Ithaca Energy said yesterday that most of this year’s £224million capital expenditure would go on the Greater Stella Area (GSA) development in the North Sea.
The Aberdeen-based oil and gas firm will fund the 2013 programme from a mixture of cash, anticipated cash flow and an existing debt deal.
The investment will include completing modifications to the FPF-1 production vessel at the Remontowa shipyard in Poland.
Development drilling at GSA, 147 miles south-east of Peterhead in the central North Sea, is due to start in the next few months.
The project is likely to involve up to five production wells on the Stella field and two further production wells on nearby Harrier.
Expected production from GSA is about 30,000 barrels of oil equivalent per day, with 16,000 barrels net to Ithaca.
Future work on the nearby Hurricane field will be integrated into the GSA work programme. The North Sea-focused firm also said output for the last quarter of 2012 was 6,631 barrels a day; within the firm’s guidance range, despite temporary shutdowns at the Anglia and Topaz fields because of problems with gas export infrastructure.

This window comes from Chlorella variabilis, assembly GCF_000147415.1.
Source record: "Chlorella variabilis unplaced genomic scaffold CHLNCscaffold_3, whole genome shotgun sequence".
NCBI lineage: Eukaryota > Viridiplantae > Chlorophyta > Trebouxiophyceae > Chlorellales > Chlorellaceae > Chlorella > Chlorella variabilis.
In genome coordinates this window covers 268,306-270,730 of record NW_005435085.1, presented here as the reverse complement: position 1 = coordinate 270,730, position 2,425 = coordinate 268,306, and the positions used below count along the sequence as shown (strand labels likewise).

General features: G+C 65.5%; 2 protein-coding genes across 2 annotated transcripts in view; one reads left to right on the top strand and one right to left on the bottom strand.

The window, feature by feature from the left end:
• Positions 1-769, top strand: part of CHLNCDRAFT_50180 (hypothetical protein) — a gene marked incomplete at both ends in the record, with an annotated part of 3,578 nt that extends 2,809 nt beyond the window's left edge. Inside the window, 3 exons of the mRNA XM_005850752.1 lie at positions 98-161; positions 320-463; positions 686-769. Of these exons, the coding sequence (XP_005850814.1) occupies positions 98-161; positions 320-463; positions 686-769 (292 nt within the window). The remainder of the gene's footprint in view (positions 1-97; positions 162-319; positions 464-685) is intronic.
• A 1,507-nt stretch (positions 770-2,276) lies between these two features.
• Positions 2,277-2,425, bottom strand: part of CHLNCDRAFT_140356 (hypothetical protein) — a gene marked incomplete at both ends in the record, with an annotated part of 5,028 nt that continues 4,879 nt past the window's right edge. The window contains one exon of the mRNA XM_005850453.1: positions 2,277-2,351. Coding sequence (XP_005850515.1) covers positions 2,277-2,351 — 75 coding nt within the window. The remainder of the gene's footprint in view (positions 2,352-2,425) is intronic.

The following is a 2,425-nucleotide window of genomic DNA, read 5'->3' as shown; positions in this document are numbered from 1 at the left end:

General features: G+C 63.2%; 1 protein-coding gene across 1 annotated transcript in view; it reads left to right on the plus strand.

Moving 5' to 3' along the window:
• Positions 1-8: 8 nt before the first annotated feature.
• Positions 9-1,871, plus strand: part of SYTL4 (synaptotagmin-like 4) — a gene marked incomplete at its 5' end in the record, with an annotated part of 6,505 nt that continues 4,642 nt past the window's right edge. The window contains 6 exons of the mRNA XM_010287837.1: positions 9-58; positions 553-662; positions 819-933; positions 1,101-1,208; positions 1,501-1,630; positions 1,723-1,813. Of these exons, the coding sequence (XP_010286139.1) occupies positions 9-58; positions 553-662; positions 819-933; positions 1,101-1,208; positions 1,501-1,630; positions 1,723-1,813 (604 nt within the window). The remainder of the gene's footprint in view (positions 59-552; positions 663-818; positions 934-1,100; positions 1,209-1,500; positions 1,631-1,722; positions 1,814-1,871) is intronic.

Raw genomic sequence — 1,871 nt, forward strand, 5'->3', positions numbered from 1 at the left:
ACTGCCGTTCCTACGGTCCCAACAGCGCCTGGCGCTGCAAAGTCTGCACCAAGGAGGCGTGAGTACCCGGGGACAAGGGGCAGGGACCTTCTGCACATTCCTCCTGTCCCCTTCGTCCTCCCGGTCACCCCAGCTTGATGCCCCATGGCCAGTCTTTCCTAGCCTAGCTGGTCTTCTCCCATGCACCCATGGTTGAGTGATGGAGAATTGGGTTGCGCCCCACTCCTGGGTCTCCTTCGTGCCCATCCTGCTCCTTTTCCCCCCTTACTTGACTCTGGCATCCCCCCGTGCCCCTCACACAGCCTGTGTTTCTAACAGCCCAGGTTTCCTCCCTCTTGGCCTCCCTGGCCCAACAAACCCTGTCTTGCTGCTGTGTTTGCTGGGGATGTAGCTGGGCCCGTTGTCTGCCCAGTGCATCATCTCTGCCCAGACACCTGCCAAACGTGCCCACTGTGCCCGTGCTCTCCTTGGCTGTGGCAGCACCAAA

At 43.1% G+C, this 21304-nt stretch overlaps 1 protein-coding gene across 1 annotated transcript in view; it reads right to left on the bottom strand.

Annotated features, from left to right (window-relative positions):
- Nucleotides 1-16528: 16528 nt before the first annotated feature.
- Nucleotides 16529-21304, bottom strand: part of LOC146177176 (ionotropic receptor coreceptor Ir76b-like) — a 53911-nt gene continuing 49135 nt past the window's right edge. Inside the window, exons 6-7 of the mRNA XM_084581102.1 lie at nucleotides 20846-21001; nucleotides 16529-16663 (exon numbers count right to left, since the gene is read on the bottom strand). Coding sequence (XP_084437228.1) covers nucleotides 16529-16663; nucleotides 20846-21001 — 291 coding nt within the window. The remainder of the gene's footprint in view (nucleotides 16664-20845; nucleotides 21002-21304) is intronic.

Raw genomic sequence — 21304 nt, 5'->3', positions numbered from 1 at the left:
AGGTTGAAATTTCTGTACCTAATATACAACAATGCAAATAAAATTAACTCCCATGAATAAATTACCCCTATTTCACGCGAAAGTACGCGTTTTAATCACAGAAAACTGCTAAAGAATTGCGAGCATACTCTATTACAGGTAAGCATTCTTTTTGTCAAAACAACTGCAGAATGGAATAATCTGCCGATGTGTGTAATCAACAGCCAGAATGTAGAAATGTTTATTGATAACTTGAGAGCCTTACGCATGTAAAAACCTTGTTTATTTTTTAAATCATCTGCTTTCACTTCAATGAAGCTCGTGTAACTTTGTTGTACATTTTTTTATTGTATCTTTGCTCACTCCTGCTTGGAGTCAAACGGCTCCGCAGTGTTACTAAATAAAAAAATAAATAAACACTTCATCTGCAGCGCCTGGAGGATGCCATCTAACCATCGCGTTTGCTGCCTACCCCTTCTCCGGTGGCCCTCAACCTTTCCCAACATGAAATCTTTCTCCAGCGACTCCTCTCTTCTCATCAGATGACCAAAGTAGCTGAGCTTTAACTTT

Both fields came online again last month.
Output in the quarter was boosted by Ithaca’s recent acquisition of interests in the Cook and MacCulloch fields from Noble Energy and from the first full quarter’s contribution from Athena; which is producing 2,250-2,475 barrels of oil net. The company forecasts daily net production in 2013 to be 6,000-6,700 barrels of oil equivalent per day, including about 1,000 from the ex-Noble stakes.
About 90% is expected to be oil production.
The output forecast takes into account an anticipated water breakthrough on Athena, planned maintenance and the temporary shutdown of MacCulloch due to suspected damage from extreme weather in the North Sea. MacCulloch operator ConocoPhillips is investigating the damage and the schedule for reinstating production.